A collaborative team from the Department of Microbiology and Immunology and a university in the Netherlands is a step closer to unlocking the secrets of bacterial immune systems.
Just like humans, bacteria are constantly under attack by viruses that try to infect them by injecting viral DNA. CRISPR-Cas systems can remember and destroy invading DNA by storing short, invader-derived, pieces of DNA (called 'spacers') into their genetic memory banks.
A previous study demonstrated that that viruses and plasmids, which can avoid recognition by mutating their DNA, will trigger the bacteria's CRISPR-Cas system to respond by quickly acquiring new immunological memories from these mutated threats. This process is called 'primed adaptation'.
In the team's latest study, published this week in the prestigious journal Nature Communications, Associate Professor Peter Fineran's team sought to understand how these new memories were selected during the primed adaptation response.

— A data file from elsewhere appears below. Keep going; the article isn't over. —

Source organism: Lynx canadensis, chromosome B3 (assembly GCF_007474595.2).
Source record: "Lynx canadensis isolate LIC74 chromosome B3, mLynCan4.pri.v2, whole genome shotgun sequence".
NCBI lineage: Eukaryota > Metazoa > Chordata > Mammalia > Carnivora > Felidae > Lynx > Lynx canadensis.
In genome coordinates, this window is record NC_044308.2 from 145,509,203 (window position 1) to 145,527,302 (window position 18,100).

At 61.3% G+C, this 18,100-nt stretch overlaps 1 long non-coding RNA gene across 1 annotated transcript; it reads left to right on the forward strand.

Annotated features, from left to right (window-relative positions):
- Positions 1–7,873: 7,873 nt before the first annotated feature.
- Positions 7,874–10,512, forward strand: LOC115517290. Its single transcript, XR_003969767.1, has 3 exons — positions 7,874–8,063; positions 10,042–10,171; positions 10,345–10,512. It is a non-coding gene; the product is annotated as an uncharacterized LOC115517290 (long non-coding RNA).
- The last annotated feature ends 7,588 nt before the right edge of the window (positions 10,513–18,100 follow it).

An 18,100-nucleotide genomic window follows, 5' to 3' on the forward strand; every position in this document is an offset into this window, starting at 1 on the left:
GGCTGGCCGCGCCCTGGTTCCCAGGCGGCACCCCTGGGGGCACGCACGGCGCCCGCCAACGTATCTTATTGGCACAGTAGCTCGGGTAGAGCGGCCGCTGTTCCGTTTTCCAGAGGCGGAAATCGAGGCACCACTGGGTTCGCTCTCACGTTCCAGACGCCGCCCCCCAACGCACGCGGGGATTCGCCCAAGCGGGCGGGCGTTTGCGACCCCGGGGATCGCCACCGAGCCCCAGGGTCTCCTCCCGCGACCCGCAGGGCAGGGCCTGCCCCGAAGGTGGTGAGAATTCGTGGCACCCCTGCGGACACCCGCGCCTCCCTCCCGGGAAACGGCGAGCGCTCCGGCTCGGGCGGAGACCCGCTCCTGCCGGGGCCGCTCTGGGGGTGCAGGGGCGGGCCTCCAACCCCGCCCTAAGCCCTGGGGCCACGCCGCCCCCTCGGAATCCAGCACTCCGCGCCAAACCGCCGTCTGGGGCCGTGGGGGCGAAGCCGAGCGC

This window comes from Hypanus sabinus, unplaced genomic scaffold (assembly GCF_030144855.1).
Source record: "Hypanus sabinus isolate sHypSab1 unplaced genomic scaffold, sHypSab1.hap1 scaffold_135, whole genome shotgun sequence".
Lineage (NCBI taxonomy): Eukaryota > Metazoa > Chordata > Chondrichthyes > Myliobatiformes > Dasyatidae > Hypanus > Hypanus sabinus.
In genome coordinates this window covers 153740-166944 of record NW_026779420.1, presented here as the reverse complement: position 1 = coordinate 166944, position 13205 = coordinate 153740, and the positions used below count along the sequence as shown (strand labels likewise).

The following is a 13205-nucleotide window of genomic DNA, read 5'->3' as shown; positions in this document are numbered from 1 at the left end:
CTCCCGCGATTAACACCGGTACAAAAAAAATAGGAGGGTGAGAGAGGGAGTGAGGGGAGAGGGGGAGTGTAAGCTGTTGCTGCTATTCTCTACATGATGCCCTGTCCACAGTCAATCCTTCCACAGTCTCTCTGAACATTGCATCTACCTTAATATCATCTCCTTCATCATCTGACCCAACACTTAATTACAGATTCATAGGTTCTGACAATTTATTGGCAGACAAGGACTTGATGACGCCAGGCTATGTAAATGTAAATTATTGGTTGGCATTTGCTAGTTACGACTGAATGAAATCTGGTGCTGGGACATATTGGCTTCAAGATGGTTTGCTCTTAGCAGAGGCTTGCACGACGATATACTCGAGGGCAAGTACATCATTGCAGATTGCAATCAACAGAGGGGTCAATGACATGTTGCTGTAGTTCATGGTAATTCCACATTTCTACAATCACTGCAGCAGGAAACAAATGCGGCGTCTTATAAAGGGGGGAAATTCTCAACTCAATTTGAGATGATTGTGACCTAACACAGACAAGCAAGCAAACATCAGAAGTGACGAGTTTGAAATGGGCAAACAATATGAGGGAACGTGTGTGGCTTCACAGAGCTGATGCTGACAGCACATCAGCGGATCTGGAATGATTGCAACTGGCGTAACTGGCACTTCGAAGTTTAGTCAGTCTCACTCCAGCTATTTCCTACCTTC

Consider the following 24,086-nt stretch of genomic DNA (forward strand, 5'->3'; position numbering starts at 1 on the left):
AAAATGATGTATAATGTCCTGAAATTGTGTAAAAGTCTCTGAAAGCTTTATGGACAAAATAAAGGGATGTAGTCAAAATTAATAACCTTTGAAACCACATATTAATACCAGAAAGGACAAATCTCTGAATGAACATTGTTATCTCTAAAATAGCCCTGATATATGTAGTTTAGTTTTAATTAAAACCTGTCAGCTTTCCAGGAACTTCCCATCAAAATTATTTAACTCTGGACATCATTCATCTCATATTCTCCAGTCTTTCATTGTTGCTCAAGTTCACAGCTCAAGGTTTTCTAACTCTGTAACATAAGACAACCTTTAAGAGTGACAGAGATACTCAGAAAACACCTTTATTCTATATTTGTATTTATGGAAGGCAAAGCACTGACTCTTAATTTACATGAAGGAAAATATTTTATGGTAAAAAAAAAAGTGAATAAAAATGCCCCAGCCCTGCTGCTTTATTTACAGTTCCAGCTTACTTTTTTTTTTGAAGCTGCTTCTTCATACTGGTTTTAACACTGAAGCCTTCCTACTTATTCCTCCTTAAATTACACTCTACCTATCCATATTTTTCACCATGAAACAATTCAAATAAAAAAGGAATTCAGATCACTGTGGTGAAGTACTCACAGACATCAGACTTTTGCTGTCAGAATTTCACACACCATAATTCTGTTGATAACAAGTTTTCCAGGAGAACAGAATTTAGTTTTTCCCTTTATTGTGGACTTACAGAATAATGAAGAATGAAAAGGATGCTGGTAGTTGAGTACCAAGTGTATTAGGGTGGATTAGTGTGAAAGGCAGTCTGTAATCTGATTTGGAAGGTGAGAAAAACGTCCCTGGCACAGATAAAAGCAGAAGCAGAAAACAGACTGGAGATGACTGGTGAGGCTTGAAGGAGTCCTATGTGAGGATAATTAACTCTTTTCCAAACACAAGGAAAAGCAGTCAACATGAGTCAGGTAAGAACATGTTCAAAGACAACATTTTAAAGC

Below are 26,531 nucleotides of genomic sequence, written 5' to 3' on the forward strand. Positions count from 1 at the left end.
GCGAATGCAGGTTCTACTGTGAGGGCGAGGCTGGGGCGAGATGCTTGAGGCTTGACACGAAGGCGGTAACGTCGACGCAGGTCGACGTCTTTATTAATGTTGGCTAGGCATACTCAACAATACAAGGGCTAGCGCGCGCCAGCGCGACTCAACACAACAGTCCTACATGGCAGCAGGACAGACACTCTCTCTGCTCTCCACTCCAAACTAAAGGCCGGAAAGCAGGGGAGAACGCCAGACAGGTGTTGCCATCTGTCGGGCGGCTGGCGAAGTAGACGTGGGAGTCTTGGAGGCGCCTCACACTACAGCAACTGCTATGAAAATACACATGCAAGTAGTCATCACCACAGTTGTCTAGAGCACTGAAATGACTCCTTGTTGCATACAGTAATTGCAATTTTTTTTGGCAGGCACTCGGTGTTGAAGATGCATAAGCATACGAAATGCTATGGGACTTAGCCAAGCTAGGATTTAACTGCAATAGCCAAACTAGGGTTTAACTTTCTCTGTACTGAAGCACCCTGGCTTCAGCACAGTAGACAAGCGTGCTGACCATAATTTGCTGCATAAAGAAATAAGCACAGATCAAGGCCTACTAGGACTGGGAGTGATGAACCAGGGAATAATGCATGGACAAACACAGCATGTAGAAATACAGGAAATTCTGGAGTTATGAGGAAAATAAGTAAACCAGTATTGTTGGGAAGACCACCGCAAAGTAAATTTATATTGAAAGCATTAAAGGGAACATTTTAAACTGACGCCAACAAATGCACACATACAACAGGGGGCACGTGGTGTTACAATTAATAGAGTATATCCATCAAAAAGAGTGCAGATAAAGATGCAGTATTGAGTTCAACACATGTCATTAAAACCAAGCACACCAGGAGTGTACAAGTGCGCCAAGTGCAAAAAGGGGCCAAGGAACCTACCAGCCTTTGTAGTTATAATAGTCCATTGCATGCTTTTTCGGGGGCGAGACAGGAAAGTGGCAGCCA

"We infected the bacteria with plasmids not previously encountered, or with mutated plasmids triggering the primed adaptation response. By making use of the advances in next generation sequencing through New Zealand Genomics Ltd, we analysed more than 20 million newly acquired spacers."
The team discovered that the acquisition of memories from plasmids not previously encountered was very inefficient in comparison to the mutated plasmids. By studying the order in which these new memories were acquired, the researchers developed a new model for primed adaptation. The data indicated that acquisition of new immunological memory occurs not only during primed adaptation but also as a consequence of direct defence against invading genetic elements that have not mutated to evade recognition by the CRISPR-Cas system.